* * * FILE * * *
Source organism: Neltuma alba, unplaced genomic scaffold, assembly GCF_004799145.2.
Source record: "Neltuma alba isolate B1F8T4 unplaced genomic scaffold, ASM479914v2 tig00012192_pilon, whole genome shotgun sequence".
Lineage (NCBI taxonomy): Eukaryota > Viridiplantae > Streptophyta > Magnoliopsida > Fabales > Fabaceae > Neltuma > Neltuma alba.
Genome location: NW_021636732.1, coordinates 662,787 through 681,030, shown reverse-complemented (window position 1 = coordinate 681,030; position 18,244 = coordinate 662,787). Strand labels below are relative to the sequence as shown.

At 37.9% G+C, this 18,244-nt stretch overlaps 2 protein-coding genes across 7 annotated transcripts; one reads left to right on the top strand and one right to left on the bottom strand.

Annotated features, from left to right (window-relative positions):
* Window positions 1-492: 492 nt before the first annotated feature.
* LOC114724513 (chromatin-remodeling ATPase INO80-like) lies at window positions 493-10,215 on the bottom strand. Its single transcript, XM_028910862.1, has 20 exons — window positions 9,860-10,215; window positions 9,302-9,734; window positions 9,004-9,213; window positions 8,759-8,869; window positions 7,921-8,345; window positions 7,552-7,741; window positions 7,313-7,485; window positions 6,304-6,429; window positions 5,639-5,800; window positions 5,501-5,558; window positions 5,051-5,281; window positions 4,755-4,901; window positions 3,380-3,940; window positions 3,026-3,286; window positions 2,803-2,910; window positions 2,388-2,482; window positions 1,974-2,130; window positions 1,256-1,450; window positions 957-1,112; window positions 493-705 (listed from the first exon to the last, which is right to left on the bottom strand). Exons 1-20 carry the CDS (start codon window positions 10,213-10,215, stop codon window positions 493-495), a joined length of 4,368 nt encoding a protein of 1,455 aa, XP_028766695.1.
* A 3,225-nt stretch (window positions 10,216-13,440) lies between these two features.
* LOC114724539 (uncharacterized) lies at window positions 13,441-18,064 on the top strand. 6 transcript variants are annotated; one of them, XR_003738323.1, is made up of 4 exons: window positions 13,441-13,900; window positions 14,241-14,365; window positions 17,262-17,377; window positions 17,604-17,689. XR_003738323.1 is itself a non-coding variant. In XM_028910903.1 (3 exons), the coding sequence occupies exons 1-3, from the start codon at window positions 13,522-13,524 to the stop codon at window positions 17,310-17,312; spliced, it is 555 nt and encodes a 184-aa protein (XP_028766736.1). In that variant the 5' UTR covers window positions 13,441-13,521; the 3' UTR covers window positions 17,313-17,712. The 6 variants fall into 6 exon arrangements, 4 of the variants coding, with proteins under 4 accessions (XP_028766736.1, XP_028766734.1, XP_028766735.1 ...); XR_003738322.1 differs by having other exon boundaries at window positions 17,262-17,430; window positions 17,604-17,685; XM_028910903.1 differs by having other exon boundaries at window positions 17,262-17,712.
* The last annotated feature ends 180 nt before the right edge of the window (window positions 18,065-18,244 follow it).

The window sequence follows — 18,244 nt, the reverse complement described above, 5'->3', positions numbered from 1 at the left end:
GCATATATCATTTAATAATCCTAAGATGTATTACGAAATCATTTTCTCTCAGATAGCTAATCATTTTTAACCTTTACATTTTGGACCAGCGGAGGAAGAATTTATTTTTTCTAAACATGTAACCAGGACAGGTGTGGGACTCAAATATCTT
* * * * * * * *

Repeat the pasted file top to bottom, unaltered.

Source organism: Neltuma alba, unplaced genomic scaffold, assembly GCF_004799145.2.
Source record: "Neltuma alba isolate B1F8T4 unplaced genomic scaffold, ASM479914v2 tig00012192_pilon, whole genome shotgun sequence".
Lineage (NCBI taxonomy): Eukaryota > Viridiplantae > Streptophyta > Magnoliopsida > Fabales > Fabaceae > Neltuma > Neltuma alba.
Genome location: NW_021636732.1, coordinates 662,787 through 681,030, shown reverse-complemented (window position 1 = coordinate 681,030; position 18,244 = coordinate 662,787). Strand labels below are relative to the sequence as shown.

At 37.9% G+C, this 18,244-nt stretch overlaps 2 protein-coding genes across 7 annotated transcripts; one reads left to right on the top strand and one right to left on the bottom strand.

Annotated features, from left to right (window-relative positions):
* Window positions 1-492: 492 nt before the first annotated feature.
* LOC114724513 (chromatin-remodeling ATPase INO80-like) lies at window positions 493-10,215 on the bottom strand. Its single transcript, XM_028910862.1, has 20 exons — window positions 9,860-10,215; window positions 9,302-9,734; window positions 9,004-9,213; window positions 8,759-8,869; window positions 7,921-8,345; window positions 7,552-7,741; window positions 7,313-7,485; window positions 6,304-6,429; window positions 5,639-5,800; window positions 5,501-5,558; window positions 5,051-5,281; window positions 4,755-4,901; window positions 3,380-3,940; window positions 3,026-3,286; window positions 2,803-2,910; window positions 2,388-2,482; window positions 1,974-2,130; window positions 1,256-1,450; window positions 957-1,112; window positions 493-705 (listed from the first exon to the last, which is right to left on the bottom strand). Exons 1-20 carry the CDS (start codon window positions 10,213-10,215, stop codon window positions 493-495), a joined length of 4,368 nt encoding a protein of 1,455 aa, XP_028766695.1.
* A 3,225-nt stretch (window positions 10,216-13,440) lies between these two features.
* LOC114724539 (uncharacterized) lies at window positions 13,441-18,064 on the top strand. 6 transcript variants are annotated; one of them, XR_003738323.1, is made up of 4 exons: window positions 13,441-13,900; window positions 14,241-14,365; window positions 17,262-17,377; window positions 17,604-17,689. XR_003738323.1 is itself a non-coding variant. In XM_028910903.1 (3 exons), the coding sequence occupies exons 1-3, from the start codon at window positions 13,522-13,524 to the stop codon at window positions 17,310-17,312; spliced, it is 555 nt and encodes a 184-aa protein (XP_028766736.1). In that variant the 5' UTR covers window positions 13,441-13,521; the 3' UTR covers window positions 17,313-17,712. The 6 variants fall into 6 exon arrangements, 4 of the variants coding, with proteins under 4 accessions (XP_028766736.1, XP_028766734.1, XP_028766735.1 ...); XR_003738322.1 differs by having other exon boundaries at window positions 17,262-17,430; window positions 17,604-17,685; XM_028910903.1 differs by having other exon boundaries at window positions 17,262-17,712.
* The last annotated feature ends 180 nt before the right edge of the window (window positions 18,065-18,244 follow it).

The window sequence follows — 18,244 nt, the reverse complement described above, 5'->3', positions numbered from 1 at the left end:
GCATATATCATTTAATAATCCTAAGATGTATTACGAAATCATTTTCTCTCAGATAGCTAATCATTTTTAACCTTTACATTTTGGACCAGCGGAGGAAGAATTTATTTTTTCTAAACATGTAACCAGGACAGGTGTGGGACTCAAATATCTT